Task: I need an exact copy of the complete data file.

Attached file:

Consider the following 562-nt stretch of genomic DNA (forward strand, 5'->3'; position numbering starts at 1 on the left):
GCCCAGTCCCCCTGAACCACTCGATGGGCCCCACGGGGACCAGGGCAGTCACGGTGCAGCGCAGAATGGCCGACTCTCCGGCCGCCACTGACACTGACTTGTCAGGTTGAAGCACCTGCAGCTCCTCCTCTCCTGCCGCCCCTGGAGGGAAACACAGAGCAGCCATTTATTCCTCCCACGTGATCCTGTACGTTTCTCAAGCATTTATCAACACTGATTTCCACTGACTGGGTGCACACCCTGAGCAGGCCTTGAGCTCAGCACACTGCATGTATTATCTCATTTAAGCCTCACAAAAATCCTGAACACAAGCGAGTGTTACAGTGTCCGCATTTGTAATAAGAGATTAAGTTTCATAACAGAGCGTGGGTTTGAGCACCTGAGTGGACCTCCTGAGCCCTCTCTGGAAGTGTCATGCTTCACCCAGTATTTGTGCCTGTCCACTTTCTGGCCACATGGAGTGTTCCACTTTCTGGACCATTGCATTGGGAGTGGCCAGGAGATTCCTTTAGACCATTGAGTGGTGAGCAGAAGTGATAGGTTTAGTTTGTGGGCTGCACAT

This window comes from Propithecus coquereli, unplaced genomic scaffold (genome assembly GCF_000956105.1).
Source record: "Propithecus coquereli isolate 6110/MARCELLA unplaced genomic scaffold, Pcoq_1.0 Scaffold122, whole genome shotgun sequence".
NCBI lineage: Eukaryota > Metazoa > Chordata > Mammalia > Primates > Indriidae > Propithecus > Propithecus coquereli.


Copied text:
Consider the following 562-nt stretch of genomic DNA (forward strand, 5'->3'; position numbering starts at 1 on the left):
GCCCAGTCCCCCTGAACCACTCGATGGGCCCCACGGGGACCAGGGCAGTCACGGTGCAGCGCAGAATGGCCGACTCTCCGGCCGCCACTGACACTGACTTGTCAGGTTGAAGCACCTGCAGCTCCTCCTCTCCTGCCGCCCCTGGAGGGAAACACAGAGCAGCCATTTATTCCTCCCACGTGATCCTGTACGTTTCTCAAGCATTTATCAACACTGATTTCCACTGACTGGGTGCACACCCTGAGCAGGCCTTGAGCTCAGCACACTGCATGTATTATCTCATTTAAGCCTCACAAAAATCCTGAACACAAGCGAGTGTTACAGTGTCCGCATTTGTAATAAGAGATTAAGTTTCATAACAGAGCGTGGGTTTGAGCACCTGAGTGGACCTCCTGAGCCCTCTCTGGAAGTGTCATGCTTCACCCAGTATTTGTGCCTGTCCACTTTCTGGCCACATGGAGTGTTCCACTTTCTGGACCATTGCATTGGGAGTGGCCAGGAGATTCCTTTAGACCATTGAGTGGTGAGCAGAAGTGATAGGTTTAGTTTGTGGGCTGCACAT

This window comes from Propithecus coquereli, unplaced genomic scaffold (genome assembly GCF_000956105.1).
Source record: "Propithecus coquereli isolate 6110/MARCELLA unplaced genomic scaffold, Pcoq_1.0 Scaffold122, whole genome shotgun sequence".
NCBI lineage: Eukaryota > Metazoa > Chordata > Mammalia > Primates > Indriidae > Propithecus > Propithecus coquereli.